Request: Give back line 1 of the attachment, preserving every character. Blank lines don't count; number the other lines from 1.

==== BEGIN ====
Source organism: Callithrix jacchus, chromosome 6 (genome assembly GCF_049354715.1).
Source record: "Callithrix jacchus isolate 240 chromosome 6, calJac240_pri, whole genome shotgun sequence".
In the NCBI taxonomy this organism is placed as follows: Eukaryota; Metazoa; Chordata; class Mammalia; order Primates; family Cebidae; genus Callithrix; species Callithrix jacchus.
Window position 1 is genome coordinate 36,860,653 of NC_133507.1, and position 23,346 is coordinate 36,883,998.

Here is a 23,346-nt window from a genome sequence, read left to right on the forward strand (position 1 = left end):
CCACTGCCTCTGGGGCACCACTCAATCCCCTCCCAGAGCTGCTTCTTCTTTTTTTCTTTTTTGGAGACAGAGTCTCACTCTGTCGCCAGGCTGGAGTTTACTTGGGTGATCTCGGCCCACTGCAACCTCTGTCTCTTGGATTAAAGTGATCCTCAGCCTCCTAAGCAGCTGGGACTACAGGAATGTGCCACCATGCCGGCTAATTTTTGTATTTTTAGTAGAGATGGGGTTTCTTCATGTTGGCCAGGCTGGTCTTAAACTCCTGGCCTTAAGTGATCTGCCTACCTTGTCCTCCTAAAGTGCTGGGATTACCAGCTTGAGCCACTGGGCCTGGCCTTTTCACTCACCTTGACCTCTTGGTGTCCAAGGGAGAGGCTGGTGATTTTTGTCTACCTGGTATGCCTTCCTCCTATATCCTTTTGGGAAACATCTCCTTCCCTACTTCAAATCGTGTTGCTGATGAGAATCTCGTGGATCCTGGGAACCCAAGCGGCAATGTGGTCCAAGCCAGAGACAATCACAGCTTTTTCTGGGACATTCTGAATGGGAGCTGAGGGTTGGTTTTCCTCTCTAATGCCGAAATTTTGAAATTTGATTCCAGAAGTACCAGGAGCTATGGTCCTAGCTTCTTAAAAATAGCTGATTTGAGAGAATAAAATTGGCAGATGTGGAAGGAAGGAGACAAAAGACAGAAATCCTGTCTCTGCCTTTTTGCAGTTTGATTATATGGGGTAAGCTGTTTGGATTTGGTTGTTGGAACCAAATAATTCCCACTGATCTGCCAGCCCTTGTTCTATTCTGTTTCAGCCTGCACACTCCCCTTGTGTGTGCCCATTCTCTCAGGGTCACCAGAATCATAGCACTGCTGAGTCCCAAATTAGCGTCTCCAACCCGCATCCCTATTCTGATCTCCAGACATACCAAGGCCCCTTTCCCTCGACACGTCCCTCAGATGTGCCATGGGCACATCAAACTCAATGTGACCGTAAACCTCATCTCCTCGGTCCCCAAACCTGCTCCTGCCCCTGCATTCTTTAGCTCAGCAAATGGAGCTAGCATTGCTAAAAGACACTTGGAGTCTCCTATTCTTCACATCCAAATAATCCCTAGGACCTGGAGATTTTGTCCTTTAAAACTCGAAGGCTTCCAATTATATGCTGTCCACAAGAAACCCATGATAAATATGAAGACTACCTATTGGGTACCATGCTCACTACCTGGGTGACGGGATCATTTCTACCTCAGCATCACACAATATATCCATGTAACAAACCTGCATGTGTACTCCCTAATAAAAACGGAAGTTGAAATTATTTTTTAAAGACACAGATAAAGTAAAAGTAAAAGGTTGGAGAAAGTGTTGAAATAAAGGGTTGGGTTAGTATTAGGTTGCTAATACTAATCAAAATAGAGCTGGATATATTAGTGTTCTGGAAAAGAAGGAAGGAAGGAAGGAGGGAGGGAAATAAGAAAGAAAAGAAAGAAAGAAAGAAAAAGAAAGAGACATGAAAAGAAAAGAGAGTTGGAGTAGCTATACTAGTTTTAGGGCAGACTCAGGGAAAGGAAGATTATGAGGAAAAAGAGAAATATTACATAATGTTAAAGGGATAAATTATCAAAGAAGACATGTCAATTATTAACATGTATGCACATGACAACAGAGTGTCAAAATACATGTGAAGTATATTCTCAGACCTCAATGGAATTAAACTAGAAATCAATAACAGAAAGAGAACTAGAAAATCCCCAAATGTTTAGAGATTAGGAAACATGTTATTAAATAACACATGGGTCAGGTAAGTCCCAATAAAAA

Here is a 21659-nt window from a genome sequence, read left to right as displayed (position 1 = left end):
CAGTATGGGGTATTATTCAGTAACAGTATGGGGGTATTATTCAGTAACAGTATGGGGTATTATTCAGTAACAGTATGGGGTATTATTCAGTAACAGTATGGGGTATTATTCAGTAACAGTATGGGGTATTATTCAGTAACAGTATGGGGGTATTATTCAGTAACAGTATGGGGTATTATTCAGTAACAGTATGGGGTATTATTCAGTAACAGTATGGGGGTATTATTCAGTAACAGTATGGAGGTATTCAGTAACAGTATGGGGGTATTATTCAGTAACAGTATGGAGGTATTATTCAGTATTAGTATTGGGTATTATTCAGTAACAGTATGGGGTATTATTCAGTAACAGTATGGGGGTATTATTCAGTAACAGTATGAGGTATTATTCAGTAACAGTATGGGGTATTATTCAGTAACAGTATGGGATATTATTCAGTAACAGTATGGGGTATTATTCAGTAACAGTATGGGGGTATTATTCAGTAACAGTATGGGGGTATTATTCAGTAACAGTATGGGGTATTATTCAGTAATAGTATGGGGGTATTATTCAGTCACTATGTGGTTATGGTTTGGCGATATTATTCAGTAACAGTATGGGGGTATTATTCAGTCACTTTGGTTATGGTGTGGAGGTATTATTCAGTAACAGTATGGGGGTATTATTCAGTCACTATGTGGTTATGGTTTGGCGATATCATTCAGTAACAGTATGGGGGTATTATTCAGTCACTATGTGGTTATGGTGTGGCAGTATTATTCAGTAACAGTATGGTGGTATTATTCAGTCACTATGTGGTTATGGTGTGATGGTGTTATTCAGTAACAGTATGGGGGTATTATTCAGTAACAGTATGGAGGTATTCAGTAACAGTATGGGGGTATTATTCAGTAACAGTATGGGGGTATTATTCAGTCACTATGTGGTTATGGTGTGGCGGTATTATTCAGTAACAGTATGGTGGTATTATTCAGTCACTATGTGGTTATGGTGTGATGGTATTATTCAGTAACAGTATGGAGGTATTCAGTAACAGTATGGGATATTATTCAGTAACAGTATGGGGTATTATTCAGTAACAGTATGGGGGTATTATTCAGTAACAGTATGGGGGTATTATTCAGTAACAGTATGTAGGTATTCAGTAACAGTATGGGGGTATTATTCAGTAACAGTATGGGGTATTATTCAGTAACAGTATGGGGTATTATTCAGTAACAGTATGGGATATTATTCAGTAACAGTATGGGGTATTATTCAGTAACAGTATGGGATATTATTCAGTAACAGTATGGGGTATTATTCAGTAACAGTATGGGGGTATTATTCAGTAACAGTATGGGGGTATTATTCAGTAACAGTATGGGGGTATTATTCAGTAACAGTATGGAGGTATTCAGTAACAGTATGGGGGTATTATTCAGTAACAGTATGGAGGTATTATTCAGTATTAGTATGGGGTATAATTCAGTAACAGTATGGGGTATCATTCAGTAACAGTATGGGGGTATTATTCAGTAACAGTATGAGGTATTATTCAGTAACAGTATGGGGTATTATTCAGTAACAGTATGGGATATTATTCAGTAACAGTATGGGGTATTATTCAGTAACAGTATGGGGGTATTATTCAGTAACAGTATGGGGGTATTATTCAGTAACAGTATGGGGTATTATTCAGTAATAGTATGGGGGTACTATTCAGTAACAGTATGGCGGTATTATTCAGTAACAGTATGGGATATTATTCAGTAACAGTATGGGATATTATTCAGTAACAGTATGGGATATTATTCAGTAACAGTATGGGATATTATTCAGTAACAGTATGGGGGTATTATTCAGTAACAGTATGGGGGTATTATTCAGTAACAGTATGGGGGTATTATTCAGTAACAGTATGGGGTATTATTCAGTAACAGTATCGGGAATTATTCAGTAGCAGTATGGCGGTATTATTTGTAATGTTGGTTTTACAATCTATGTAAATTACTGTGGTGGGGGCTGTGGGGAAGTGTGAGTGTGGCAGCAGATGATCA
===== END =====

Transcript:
Source organism: Callithrix jacchus, chromosome 6 (genome assembly GCF_049354715.1).